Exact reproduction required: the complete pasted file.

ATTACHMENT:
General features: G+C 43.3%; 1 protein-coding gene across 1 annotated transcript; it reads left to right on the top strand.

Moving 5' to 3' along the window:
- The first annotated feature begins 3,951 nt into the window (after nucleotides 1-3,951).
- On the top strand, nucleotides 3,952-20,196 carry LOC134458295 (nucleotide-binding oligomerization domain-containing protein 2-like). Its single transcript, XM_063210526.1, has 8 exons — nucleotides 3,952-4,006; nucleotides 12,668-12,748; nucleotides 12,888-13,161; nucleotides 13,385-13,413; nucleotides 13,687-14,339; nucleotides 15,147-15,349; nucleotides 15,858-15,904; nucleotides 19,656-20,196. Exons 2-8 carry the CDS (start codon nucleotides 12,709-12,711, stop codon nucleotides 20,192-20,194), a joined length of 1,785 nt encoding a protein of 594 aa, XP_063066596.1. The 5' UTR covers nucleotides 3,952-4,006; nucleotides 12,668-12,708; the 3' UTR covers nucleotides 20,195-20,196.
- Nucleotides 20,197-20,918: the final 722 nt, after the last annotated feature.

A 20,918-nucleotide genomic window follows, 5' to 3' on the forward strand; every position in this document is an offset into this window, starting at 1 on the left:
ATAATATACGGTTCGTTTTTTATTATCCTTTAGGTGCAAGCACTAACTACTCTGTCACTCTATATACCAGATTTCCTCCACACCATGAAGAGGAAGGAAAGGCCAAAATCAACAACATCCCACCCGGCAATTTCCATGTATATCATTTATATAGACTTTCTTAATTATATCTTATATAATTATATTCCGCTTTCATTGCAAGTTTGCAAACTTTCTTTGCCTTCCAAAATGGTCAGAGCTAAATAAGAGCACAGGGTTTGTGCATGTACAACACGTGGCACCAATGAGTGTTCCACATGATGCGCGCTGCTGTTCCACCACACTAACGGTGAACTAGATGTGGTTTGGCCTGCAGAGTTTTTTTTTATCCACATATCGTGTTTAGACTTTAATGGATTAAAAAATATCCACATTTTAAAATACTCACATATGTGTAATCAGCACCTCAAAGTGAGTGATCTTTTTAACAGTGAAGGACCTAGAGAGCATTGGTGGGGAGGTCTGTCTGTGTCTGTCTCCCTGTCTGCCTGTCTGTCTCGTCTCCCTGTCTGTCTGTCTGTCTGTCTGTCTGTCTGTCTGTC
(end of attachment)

General features: G+C 43.3%; 1 protein-coding gene across 1 annotated transcript; it reads left to right on the top strand.

Moving 5' to 3' along the window:
- The first annotated feature begins 3,951 nt into the window (after nucleotides 1-3,951).
- On the top strand, nucleotides 3,952-20,196 carry LOC134458295 (nucleotide-binding oligomerization domain-containing protein 2-like). Its single transcript, XM_063210526.1, has 8 exons — nucleotides 3,952-4,006; nucleotides 12,668-12,748; nucleotides 12,888-13,161; nucleotides 13,385-13,413; nucleotides 13,687-14,339; nucleotides 15,147-15,349; nucleotides 15,858-15,904; nucleotides 19,656-20,196. Exons 2-8 carry the CDS (start codon nucleotides 12,709-12,711, stop codon nucleotides 20,192-20,194), a joined length of 1,785 nt encoding a protein of 594 aa, XP_063066596.1. The 5' UTR covers nucleotides 3,952-4,006; nucleotides 12,668-12,708; the 3' UTR covers nucleotides 20,195-20,196.
- Nucleotides 20,197-20,918: the final 722 nt, after the last annotated feature.

A 20,918-nucleotide genomic window follows, 5' to 3' on the forward strand; every position in this document is an offset into this window, starting at 1 on the left:
ATAATATACGGTTCGTTTTTTATTATCCTTTAGGTGCAAGCACTAACTACTCTGTCACTCTATATACCAGATTTCCTCCACACCATGAAGAGGAAGGAAAGGCCAAAATCAACAACATCCCACCCGGCAATTTCCATGTATATCATTTATATAGACTTTCTTAATTATATCTTATATAATTATATTCCGCTTTCATTGCAAGTTTGCAAACTTTCTTTGCCTTCCAAAATGGTCAGAGCTAAATAAGAGCACAGGGTTTGTGCATGTACAACACGTGGCACCAATGAGTGTTCCACATGATGCGCGCTGCTGTTCCACCACACTAACGGTGAACTAGATGTGGTTTGGCCTGCAGAGTTTTTTTTTATCCACATATCGTGTTTAGACTTTAATGGATTAAAAAATATCCACATTTTAAAATACTCACATATGTGTAATCAGCACCTCAAAGTGAGTGATCTTTTTAACAGTGAAGGACCTAGAGAGCATTGGTGGGGAGGTCTGTCTGTGTCTGTCTCCCTGTCTGCCTGTCTGTCTCGTCTCCCTGTCTGTCTGTCTGTCTGTCTGTCTGTCTGTCTGTC